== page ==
4 The Church has grown in the midst of suffering. Catholics, Episcopalians and the Church of Christ in Sudan (fruit of SUM-AP ministry in the Nuba Mountains) have seen significant turnings to Christ. Massive population movements have broken down barriers of customs and languages to bring many to Christ from hitherto unreached peoples. For many, becoming a Christian is an expression of opposition to Islam, and so nominalism is still a problem, but for many others it is a genuine work of the Holy Spirit. The Episcopal and Presbyterian Churches have experienced revival, and there have been significant people movements among the Nuer (Presbyterian), Mabaan, Uduk (Sudan Interior Church), Dinka and Moru (Episcopal), Toposa, Acholi (Africa Inland Church) and some of the Nuba tribes (Sudanese Church of Christ). Pray that Christians may demonstrate a love and concern for others that transcends ethnic and racial divisions especially to their Muslim neighbours.
5 There has been persecution of the Church over much of the past 50 years, but much more since 1985. Deliberate attempts to eliminate a viable Christian presence have been extreme, and have included bombing of Sunday church services, destruction of hospitals, schools, churches and Christian villages, massacres, killing of pastors and leaders and a food-for-conversion policy for refugees banished to desert areas around Khartoum. Slavery has been re-instituted with slave raiding and trading. Persecution has been especially severe in the Nuba Mountains. Whole areas have been laid waste and lands seized and given to Arabs. Pray that Christians may bear good witness to their persecutors in these sufferings and become spiritually strong as a result. Pray also that the sufferings of Christians might become widely known and that peace, justice and religious freedom be firmly established.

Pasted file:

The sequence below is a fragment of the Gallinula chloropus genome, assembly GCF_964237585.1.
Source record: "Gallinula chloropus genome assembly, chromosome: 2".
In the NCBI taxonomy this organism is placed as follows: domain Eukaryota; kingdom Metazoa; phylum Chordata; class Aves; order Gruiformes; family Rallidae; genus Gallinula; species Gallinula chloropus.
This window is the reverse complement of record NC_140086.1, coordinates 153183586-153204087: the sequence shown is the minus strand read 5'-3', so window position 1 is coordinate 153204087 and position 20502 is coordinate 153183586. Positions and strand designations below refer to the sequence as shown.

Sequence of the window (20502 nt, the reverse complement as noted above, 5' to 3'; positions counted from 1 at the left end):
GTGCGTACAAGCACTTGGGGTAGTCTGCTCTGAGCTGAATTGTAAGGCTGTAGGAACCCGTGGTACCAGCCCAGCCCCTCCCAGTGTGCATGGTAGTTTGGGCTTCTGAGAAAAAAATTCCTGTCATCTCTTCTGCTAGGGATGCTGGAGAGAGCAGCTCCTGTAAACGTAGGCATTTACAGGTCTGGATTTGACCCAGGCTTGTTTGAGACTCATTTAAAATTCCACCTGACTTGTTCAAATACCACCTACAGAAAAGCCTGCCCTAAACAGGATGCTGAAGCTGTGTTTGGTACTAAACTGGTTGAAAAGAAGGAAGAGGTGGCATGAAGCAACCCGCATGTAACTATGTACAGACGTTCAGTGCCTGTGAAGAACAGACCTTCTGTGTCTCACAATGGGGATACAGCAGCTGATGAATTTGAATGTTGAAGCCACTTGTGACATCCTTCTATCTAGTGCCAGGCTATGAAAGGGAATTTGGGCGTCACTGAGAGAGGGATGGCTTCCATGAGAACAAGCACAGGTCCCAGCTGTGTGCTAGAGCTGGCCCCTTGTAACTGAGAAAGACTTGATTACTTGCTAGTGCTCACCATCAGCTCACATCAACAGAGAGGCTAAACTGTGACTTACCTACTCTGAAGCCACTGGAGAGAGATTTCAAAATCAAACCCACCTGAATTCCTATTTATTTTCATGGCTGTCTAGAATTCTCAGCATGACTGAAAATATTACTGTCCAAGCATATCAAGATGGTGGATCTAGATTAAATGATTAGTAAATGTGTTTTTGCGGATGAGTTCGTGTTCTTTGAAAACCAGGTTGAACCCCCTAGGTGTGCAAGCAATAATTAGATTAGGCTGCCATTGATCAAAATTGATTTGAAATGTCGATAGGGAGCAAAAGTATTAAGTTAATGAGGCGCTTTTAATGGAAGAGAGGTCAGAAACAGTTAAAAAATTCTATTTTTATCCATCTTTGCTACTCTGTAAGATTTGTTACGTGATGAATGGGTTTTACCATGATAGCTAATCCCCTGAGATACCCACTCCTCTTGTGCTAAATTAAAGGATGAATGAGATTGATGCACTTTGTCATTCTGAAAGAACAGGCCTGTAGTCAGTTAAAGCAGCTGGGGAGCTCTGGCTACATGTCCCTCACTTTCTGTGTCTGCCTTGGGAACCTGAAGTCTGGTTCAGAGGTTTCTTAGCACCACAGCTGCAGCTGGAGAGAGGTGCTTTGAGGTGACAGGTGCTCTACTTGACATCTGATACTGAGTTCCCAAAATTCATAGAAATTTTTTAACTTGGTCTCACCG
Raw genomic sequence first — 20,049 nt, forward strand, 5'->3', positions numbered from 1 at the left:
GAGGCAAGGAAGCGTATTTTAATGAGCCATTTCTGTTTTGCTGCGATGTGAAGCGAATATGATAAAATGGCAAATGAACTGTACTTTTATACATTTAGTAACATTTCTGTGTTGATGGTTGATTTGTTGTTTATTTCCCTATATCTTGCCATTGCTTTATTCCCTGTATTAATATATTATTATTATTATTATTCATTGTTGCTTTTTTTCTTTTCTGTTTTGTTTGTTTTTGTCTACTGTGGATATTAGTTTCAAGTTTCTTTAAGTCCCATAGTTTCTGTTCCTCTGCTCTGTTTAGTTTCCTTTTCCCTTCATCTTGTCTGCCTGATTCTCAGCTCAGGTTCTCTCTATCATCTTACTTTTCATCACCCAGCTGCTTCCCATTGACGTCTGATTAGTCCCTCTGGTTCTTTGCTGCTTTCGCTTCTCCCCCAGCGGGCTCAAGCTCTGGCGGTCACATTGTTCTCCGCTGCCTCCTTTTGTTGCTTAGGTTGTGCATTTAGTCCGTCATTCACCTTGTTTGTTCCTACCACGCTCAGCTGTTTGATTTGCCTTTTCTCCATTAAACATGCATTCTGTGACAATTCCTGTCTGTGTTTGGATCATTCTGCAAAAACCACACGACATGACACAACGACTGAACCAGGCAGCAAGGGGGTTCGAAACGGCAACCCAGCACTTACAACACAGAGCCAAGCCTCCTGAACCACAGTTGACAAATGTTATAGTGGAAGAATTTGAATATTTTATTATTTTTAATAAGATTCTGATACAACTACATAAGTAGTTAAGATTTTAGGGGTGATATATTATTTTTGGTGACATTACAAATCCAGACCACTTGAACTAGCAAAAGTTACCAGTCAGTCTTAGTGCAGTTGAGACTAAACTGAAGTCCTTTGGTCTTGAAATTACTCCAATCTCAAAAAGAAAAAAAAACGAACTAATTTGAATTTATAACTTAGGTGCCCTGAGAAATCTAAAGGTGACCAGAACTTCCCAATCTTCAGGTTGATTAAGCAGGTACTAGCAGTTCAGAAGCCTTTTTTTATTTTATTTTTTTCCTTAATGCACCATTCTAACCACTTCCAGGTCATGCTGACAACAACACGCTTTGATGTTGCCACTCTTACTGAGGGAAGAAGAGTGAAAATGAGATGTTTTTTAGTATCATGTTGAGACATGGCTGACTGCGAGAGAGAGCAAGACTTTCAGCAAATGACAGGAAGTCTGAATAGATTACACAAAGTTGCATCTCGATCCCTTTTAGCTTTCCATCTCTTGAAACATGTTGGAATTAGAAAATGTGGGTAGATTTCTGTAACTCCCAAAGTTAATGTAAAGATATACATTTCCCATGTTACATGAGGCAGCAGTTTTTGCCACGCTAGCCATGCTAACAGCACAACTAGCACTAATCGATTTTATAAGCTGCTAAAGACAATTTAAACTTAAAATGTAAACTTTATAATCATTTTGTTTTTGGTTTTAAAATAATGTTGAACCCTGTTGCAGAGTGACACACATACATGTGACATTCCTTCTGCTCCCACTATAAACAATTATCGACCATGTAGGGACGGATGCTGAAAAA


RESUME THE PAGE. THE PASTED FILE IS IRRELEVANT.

b) Unity that transcends tribal boundaries and battle lines. The Sudan Council of Churches in the north and the New Sudan Council of Churches in the south need to be able to prepare for peace and unite all Christians. There have been ethnic and political divisions that have divided the Church. The NSCC was able to mediate peace between the Nuer and Dinka in 1999. Pray that Christians may be delivered from bitterness and hatred and find unity at the cross.
c) Recovery many churches, villages and towns in the south have been destroyed and rebuilt several times. Education and health services have scarcely functioned for two decades. There are fewer and fewer with the skills and education to lead reconstruction programmes. A large proportion of the non-Arab population has gone through traumatic experiences.
d) The provision of physical needs. A number of agencies have gone to great lengths and risked danger in bringing food, medicines, Bibles, etc. to the centre and south of the country despite the threats and intransigence of the government. Of special note is the work of Open Doors, Voice of the Martyrs, Frontline Fellowship, Christian Solidarity International, Samaritan's Purse and WVI. Pray for the safety of workers and effective use of limited resources.